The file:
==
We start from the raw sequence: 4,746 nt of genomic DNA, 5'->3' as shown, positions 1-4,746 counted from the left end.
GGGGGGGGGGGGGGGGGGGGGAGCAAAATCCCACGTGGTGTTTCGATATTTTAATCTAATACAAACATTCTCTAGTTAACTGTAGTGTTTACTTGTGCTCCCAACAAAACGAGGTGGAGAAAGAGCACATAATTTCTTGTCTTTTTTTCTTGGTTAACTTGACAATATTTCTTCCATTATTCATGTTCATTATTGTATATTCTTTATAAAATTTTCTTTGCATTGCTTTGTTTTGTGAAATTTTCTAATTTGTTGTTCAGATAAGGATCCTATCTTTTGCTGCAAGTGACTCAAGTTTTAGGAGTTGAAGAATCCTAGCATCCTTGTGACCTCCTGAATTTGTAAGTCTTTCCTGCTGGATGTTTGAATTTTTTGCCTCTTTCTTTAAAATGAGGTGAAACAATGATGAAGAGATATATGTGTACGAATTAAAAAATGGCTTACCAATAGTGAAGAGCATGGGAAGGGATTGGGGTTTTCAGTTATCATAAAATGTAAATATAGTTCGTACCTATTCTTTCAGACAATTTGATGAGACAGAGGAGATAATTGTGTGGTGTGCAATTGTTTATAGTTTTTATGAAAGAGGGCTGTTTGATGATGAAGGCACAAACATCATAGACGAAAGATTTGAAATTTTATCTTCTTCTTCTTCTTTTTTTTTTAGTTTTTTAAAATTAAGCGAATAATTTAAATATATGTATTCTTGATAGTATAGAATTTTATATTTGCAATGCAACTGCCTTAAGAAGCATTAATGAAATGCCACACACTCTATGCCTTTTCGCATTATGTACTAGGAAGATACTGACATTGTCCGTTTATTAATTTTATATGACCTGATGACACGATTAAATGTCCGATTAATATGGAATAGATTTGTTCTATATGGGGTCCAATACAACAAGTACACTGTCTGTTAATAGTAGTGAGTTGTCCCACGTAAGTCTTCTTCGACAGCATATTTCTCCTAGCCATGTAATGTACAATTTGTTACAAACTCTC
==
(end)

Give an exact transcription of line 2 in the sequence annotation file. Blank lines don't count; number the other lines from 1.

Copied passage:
GGGGGGGGGGGGGGGGGGGGGAGCAAAATCCCACGTGGTGTTTCGATATTTTAATCTAATACAAACATTCTCTAGTTAACTGTAGTGTTTACTTGTGCTCCCAACAAAACGAGGTGGAGAAAGAGCACATAATTTCTTGTCTTTTTTTCTTGGTTAACTTGACAATATTTCTTCCATTATTCATGTTCATTATTGTATATTCTTTATAAAATTTTCTTTGCATTGCTTTGTTTTGTGAAATTTTCTAATTTGTTGTTCAGATAAGGATCCTATCTTTTGCTGCAAGTGACTCAAGTTTTAGGAGTTGAAGAATCCTAGCATCCTTGTGACCTCCTGAATTTGTAAGTCTTTCCTGCTGGATGTTTGAATTTTTTGCCTCTTTCTTTAAAATGAGGTGAAACAATGATGAAGAGATATATGTGTACGAATTAAAAAATGGCTTACCAATAGTGAAGAGCATGGGAAGGGATTGGGGTTTTCAGTTATCATAAAATGTAAATATAGTTCGTACCTATTCTTTCAGACAATTTGATGAGACAGAGGAGATAATTGTGTGGTGTGCAATTGTTTATAGTTTTTATGAAAGAGGGCTGTTTGATGATGAAGGCACAAACATCATAGACGAAAGATTTGAAATTTTATCTTCTTCTTCTTCTTTTTTTTTTAGTTTTTTAAAATTAAGCGAATAATTTAAATATATGTATTCTTGATAGTATAGAATTTTATATTTGCAATGCAACTGCCTTAAGAAGCATTAATGAAATGCCACACACTCTATGCCTTTTCGCATTATGTACTAGGAAGATACTGACATTGTCCGTTTATTAATTTTATATGACCTGATGACACGATTAAATGTCCGATTAATATGGAATAGATTTGTTCTATATGGGGTCCAATACAACAAGTACACTGTCTGTTAATAGTAGTGAGTTGTCCCACGTAAGTCTTCTTCGACAGCATATTTCTCCTAGCCATGTAATGTACAATTTGTTACAAACTCTC